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Ch13

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Ch13

  1. 1. Monopolistic Competition • A monopolistically competitive industry has the following characteristics: • A large number of firms • No barriers to entry • Product differentiation© 2002 Prentice Hall Business Publishing Principles of Economics, 6/e Karl Case, Ray Fair
  2. 2. Monopolistic Competition • Monopolistic competition is a common form of industry (market) structure in the United States, characterized by a large number of firms, none of which can influence market price by virtue of size alone. • Some degree of market power is achieved by firms producing differentiated products. • New firms can enter and established firms can exit such an industry with ease.© 2002 Prentice Hall Business Publishing Principles of Economics, 6/e Karl Case, Ray Fair
  3. 3. Nine Industries with Characteristics of Monopolistic Competition Percentage of Value of Shipments Accounted for by the Largest Firms in Selected Industries, 1992 FOUR EIGHT TWENTY NUMBER INDUSTRY LARGEST LARGEST LARGEST OF SIC NO. DESIGNATION FIRMS FIRMS FIRMS FIRMS 3792 Travel trailers and campers 41 57 72 270 3942 Dolls 34 47 67 204 2521 Wood office furniture 26 34 51 611 2731 Book publishing 23 38 62 2504 2391 Curtains and draperies 22 32 48 1004 2092 Fresh or frozen seafood 19 28 47 600 3564 Blowers and fans 14 22 41 518 2335 Women’s dresses 11 17 30 3943 3089 Miscellaneous plastic products 5 8 13 7605 Source: U.S. Department of Commerce, Bureau of the Census, 1992 Census of Manufacturers, Concentration Ratios in Manufacturing, Subject Series MC92-S-2, 1997.© 2002 Prentice Hall Business Publishing Principles of Economics, 6/e Karl Case, Ray Fair
  4. 4. Product Differentiation, Advertising, and Social Welfare Total Advertising Expenditures in 1998 DOLLARS (BILLIONS) Newspapers 44.2 Television 48.0 Direct mail 39.5 Other 31.7 Yellow pages 12.0 Radio 14.5 Magazines 10.4 Total 200.3 Source: McCann Erickson, Inc., Reported in U.S. Bureau of the Census, Statistical Abstract of the United States, 1999, Table 947. States,© 2002 Prentice Hall Business Publishing Principles of Economics, 6/e Karl Case, Ray Fair
  5. 5. The Case for Product Differentiation and Advertising • The advocates of free and open competition believe that differentiated products and advertising give the market system its vitality and are the basis of its power. • Product differentiation helps to ensure high quality and efficient production.© 2002 Prentice Hall Business Publishing Principles of Economics, 6/e Karl Case, Ray Fair
  6. 6. The Case for Product Differentiation and Advertising • Advertising provides consumers with the valuable information on product availability, quality, and price that they need to make efficient choices in the market place.© 2002 Prentice Hall Business Publishing Principles of Economics, 6/e Karl Case, Ray Fair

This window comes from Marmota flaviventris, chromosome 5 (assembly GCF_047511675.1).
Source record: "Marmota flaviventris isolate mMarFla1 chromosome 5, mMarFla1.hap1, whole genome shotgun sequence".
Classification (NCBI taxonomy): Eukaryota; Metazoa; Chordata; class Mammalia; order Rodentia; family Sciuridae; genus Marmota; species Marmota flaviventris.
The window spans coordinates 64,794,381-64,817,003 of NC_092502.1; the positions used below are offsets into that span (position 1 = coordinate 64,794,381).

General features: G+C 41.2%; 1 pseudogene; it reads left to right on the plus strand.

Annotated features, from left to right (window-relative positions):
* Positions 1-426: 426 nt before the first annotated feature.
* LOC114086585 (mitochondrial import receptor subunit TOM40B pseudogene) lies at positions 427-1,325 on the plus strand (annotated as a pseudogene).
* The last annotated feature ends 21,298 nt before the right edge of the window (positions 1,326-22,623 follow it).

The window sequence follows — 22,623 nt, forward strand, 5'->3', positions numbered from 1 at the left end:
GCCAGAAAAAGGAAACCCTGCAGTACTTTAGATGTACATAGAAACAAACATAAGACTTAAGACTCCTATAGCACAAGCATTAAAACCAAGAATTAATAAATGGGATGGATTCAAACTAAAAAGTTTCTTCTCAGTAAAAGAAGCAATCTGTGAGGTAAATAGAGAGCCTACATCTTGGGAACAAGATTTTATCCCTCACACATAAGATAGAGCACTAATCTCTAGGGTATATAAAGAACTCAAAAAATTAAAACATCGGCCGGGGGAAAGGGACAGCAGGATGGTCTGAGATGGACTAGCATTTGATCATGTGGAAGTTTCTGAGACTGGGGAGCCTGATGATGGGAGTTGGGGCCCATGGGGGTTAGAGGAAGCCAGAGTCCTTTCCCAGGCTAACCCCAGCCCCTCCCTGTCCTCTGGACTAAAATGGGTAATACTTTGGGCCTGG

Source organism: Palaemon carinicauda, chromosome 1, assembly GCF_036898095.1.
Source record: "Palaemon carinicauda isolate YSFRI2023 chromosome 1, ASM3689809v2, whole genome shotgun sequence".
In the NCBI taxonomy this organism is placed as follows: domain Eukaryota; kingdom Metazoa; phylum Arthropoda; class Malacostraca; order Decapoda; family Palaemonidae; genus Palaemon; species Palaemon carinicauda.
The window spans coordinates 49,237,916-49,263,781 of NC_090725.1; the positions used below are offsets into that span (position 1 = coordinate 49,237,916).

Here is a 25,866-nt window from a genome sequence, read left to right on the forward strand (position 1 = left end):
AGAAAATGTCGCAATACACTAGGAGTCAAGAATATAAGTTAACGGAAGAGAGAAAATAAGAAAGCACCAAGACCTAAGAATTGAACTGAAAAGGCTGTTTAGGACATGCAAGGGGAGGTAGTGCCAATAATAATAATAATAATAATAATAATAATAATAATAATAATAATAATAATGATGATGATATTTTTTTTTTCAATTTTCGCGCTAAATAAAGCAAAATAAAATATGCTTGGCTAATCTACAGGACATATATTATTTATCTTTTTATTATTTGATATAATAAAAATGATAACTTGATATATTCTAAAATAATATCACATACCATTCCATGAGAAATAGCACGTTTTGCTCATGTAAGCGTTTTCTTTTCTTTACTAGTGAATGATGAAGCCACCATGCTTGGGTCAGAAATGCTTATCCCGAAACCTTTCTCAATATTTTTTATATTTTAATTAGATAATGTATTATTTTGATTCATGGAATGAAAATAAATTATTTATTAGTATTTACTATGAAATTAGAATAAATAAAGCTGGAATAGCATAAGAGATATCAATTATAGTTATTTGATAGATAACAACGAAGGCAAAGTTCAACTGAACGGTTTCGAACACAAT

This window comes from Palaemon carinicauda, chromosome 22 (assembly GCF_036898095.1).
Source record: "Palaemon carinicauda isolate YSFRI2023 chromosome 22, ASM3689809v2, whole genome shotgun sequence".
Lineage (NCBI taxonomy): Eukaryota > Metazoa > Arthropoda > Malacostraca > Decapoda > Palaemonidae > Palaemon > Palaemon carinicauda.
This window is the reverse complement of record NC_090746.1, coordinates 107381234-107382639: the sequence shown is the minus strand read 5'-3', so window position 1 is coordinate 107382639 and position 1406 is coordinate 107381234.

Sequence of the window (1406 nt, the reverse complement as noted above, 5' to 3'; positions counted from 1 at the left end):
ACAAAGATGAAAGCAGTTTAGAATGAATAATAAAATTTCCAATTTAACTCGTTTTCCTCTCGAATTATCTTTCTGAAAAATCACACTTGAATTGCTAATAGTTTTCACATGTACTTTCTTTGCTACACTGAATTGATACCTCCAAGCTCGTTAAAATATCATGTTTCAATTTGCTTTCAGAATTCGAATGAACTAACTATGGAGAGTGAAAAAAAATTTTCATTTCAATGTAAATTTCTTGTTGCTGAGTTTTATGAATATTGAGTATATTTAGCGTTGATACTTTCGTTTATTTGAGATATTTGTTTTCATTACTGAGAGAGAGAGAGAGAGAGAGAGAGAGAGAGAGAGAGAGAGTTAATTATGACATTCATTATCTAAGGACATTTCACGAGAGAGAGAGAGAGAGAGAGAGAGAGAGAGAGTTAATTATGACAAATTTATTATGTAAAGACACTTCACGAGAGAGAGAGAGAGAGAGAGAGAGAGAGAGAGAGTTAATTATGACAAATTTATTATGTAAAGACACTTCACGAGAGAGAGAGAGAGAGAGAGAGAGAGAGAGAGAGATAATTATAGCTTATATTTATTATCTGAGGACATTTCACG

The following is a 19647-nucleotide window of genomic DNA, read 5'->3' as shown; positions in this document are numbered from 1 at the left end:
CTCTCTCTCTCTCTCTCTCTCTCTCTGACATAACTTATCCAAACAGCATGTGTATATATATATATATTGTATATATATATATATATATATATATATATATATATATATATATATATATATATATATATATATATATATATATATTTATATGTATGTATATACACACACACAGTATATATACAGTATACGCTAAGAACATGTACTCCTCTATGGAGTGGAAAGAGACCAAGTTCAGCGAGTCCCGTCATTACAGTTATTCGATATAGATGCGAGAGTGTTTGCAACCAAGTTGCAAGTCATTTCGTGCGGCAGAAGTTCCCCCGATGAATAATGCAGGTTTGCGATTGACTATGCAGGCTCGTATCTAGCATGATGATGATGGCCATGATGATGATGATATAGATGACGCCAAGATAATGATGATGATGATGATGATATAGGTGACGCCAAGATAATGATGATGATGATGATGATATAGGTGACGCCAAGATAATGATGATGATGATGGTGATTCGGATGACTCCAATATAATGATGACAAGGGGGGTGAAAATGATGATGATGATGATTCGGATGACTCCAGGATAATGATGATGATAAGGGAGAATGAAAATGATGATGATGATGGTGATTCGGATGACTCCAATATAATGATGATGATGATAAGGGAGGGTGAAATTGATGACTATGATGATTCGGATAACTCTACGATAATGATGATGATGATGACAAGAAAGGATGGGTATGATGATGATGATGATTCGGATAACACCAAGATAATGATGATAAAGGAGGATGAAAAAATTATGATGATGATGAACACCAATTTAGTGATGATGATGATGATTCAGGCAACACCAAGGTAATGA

7. 7. The Case Against Product Differentiation and Advertising • Critics of product differentiation and advertising argue that they amount to nothing more than waste and inefficiency. • Enormous sums are spent to create minute, meaningless, and possibly nonexistent differences among products.© 2002 Prentice Hall Business Publishing Principles of Economics, 6/e Karl Case, Ray Fair
  8. 8. The Case Against Product Differentiation and Advertising • Advertising raises the cost of products and frequently contains very little information. Often, it is merely an annoyance. • People exist to satisfy the needs of the economy, not vice versa. • Advertising can lead to unproductive warfare and may serve as a barrier to entry, thus reducing real competition.© 2002 Prentice Hall Business Publishing Principles of Economics, 6/e Karl Case, Ray Fair
  9. 9. Product Differentiation Reduces the Elasticity of Demand Facing a Firm • Based on the availability of substitutes, the demand curve faced by a monopolistic competitor is likely to be less elastic than the demand curve faced by a perfectly competitive firm, and likely to be more elastic than the demand curve faced by a monopoly.© 2002 Prentice Hall Business Publishing Principles of Economics, 6/e Karl Case, Ray Fair
  10. 10. Monopolistic Competition in the Short Run • In the short-run, a monopolistically competitive firm will produce up to the point where MR = MC. • This firm is earning positive profits in the short-run.© 2002 Prentice Hall Business Publishing Principles of Economics, 6/e Karl Case, Ray Fair
  11. 11. Monopolistic Competition in the Short-Run • Profits are not guaranteed. Here, a firm with a similar cost structure is shown facing a weaker demand and suffering short-run losses.© 2002 Prentice Hall Business Publishing Principles of Economics, 6/e Karl Case, Ray Fair
  12. 12. Monopolistic Competition in the Long-Run • The firm’s demand curve must end up tangent to its average total cost curve for profits to equal zero. This is the condition for long-run equilibrium in a monopolistically competitive industry.© 2002 Prentice Hall Business Publishing Principles of Economics, 6/e Karl Case, Ray Fair
  13. 13. Economic Efficiency and Resource Allocation • In the long-run, economic profits are eliminated; thus, we might conclude that monopolistic competition is efficient, however: • Price is above marginal cost. More output could be produced at a resource cost below the value that consumers place on the product.© 2002 Prentice Hall Business Publishing Principles of Economics, 6/e Karl Case, Ray Fair